Newborn Care Specialists rest while your baby is sleeping. The room is typically either dimly lit and typically has black out shades. It is important that your NCS gets the rest that they need as well. If you do require awake care for a medically fragile baby, there are NCS’s who do specialize in this and their rates tend to be higher. If an NCS works 24-hour shifts, they will often request a 4-6 hour break to sleep.
How long do Newborn Care Specialists work with families?
NCS’s typically team up with families for 12-16 weeks until the baby is sleeping through the night. Many of our clients needs support as well through the 4 month sleep regression/learning leap time of growth. We do have NCS’s who work for shorter periods of time and our goal is to create a schedule that matches your needs.
When should I hire support?
Many Newborn Care Specialists book up 3-6 months in advance. The top NCS’s get booked for second babies upon a positive pregnancy test. We have had clients try to get pregnant to align with their NCS’s availability. They are that good! We recommend starting your search when you are 16 weeks pregnant.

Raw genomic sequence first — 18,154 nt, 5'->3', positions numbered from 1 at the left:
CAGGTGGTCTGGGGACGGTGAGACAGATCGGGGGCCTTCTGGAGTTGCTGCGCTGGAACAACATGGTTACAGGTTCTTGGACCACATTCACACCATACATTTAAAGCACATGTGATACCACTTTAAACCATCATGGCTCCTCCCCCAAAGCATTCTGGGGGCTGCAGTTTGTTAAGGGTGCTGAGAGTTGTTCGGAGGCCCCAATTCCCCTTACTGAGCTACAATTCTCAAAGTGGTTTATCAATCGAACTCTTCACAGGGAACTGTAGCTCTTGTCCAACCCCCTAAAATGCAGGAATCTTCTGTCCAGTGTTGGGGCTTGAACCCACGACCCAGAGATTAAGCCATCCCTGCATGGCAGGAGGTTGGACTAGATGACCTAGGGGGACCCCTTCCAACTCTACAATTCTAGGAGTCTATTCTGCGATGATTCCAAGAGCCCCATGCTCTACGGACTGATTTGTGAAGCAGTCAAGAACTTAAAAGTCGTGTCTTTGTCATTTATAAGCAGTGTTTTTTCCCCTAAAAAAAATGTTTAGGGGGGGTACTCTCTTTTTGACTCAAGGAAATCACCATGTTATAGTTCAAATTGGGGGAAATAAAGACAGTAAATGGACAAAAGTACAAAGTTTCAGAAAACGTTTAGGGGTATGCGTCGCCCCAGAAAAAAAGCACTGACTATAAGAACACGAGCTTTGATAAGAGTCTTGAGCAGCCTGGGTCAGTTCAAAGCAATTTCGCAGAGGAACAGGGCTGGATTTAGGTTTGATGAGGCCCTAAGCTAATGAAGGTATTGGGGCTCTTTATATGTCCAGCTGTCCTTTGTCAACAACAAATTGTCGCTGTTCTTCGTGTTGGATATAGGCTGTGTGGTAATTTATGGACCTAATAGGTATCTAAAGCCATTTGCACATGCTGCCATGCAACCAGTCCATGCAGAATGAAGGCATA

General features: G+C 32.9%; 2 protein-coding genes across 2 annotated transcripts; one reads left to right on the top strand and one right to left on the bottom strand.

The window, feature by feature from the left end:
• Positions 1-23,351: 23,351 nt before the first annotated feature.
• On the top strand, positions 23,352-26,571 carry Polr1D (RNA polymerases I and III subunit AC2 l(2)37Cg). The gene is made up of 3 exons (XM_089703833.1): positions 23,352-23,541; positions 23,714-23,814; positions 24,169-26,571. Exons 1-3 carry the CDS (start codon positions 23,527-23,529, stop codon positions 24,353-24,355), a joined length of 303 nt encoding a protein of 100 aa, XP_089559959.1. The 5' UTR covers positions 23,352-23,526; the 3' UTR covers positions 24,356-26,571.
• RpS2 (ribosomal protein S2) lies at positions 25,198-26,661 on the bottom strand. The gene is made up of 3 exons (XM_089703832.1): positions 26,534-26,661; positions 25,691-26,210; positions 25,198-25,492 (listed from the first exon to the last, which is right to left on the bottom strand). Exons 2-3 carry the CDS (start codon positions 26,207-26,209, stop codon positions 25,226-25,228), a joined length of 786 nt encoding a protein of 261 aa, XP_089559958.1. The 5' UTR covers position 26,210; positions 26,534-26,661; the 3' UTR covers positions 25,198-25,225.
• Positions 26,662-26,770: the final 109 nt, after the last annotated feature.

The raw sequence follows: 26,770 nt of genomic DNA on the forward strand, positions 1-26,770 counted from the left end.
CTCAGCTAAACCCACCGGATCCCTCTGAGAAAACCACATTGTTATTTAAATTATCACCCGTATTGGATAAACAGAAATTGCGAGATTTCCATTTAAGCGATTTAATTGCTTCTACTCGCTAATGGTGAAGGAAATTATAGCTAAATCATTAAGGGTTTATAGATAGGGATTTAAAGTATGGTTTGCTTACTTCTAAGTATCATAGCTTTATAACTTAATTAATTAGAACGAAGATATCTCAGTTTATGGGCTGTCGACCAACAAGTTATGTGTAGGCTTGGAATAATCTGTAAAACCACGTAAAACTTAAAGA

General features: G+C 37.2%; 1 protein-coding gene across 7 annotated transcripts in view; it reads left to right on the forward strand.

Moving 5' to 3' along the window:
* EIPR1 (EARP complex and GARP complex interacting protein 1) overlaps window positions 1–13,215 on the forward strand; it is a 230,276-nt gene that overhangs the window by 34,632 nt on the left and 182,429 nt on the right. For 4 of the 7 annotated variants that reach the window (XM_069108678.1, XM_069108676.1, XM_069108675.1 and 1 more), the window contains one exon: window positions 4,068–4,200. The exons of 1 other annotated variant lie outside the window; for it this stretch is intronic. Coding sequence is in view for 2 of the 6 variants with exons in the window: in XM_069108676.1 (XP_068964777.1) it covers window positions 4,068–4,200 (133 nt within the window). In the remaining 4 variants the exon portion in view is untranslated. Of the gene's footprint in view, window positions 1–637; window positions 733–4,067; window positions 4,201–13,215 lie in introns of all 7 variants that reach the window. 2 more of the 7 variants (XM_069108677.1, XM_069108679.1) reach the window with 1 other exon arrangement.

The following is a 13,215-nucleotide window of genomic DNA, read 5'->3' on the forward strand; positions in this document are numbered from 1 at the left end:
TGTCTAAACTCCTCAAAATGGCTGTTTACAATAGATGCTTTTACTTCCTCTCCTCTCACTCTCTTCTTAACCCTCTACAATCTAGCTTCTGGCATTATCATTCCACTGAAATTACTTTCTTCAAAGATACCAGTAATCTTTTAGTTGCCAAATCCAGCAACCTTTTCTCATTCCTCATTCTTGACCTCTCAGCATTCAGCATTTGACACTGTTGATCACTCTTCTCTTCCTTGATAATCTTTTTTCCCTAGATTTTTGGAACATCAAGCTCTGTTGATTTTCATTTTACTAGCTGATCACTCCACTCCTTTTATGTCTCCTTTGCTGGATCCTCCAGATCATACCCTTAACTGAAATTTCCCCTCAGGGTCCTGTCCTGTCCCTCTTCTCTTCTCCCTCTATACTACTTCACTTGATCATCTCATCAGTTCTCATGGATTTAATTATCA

How much do Newborn Care Specialists cost?
The NCS team sets their own rates based on their experiences, and if they are caring for a singleton or multiples. They typically charge rates of $35-60/hour.
Can I pay my Newborn Care Specialist cash?
BUT….. All of my friends do! This is a big “No” and the family is considered the employer. Your NCS is a professional domestic worker that has rights and they need to be paid as a W2 employee of your household. If they have their own LLC, they can be paid as an independent contractor. We would be happy to introduce you to our payroll partners and experts at HomePay who will offer you a free consultation to learn more.
Is a baby nurse or night nurse the same as a Newborn Care Specialist?
We hear these terms being used frequently and they are not the same. A baby nurse and night nurse are antiquated terms and these individuals are not typically trained nurses. In 2007, the childcare industry developed the term Newborn Care Specialist to create less confusion. Parents thought if they were hiring a baby nurse, they were getting RN’s to care for their babies. While some of our candidates do have a nursing degree, the majority of NCS’s do not. They have training and certifications in newborn care and years of experience caring for newborns and infants in private households.